At-risk and deeply at-risk customers: Find ways to creatively re-engaged these groups with your brand without offering a discount (if possible). This could come in the form of a “We’ve Missed You” email where you provide a gentle reminder about your brand or a “We’ve Got Big News” email where you share what your company has been up to.
Lost (inactive) customers: While this group will need the most work to come back, sometimes these customers may just need to feel heard. Start with automation that opens a dialogue between you and the customer. If they engage transfer the conversation seamlessly to a live person who can assist them further (customer service, sales, discounts, etc.).
Establish customer loyalty programs: Loyalty rewards programs are a great way to build positive rapport with your customers. This helps you collect more information about your customers’ behaviors, and it informs your buyer persona.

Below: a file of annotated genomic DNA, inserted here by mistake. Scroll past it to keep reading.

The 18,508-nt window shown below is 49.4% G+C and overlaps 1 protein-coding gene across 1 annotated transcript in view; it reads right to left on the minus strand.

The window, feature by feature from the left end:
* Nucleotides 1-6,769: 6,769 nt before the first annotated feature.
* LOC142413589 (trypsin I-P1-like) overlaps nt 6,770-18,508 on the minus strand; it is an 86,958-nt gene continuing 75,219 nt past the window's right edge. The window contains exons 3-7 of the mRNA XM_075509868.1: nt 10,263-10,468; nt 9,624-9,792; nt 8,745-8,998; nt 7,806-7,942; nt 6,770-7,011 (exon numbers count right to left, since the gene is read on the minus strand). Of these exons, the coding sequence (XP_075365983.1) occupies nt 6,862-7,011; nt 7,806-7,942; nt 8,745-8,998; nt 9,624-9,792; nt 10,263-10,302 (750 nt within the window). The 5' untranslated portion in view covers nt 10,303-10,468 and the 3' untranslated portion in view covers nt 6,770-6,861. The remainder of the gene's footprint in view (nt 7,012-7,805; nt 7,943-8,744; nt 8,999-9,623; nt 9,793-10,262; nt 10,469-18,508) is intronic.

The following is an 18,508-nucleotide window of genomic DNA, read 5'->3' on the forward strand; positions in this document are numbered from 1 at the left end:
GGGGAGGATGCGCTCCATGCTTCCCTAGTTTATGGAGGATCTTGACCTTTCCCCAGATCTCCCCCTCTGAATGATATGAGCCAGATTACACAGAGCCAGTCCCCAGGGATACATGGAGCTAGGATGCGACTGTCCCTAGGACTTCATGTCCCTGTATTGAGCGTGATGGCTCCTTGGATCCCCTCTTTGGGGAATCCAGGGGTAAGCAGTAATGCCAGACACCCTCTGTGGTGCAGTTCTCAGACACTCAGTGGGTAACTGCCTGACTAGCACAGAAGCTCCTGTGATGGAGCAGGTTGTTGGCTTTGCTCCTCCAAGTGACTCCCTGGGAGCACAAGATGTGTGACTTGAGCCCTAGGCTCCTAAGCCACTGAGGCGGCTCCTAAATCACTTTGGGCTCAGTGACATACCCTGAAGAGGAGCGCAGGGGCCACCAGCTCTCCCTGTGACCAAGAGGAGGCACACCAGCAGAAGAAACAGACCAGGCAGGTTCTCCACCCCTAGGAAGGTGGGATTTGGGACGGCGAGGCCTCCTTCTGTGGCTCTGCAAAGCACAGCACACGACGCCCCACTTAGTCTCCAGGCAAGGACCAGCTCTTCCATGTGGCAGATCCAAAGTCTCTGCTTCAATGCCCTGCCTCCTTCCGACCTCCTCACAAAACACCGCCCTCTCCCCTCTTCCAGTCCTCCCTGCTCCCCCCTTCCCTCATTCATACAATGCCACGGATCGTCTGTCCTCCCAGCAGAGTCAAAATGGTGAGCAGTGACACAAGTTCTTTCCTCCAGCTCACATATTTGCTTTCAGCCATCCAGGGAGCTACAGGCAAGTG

Triggers and Actions Opportunity: Create mini-milestones to help your customer turn from a first-timer to a loyalist. This could look something like: A new customer make a purchase. An automated request for the customer to join the loyalty program is sent. Once they join, a review request is triggered. Once the review is complete, a “We Think You Might Like” email is triggered with a curated list of relevant products. This will continue as long as the customer engages with your content.
During this stage, the customer is so satisfied with our solution/product that they want to share it.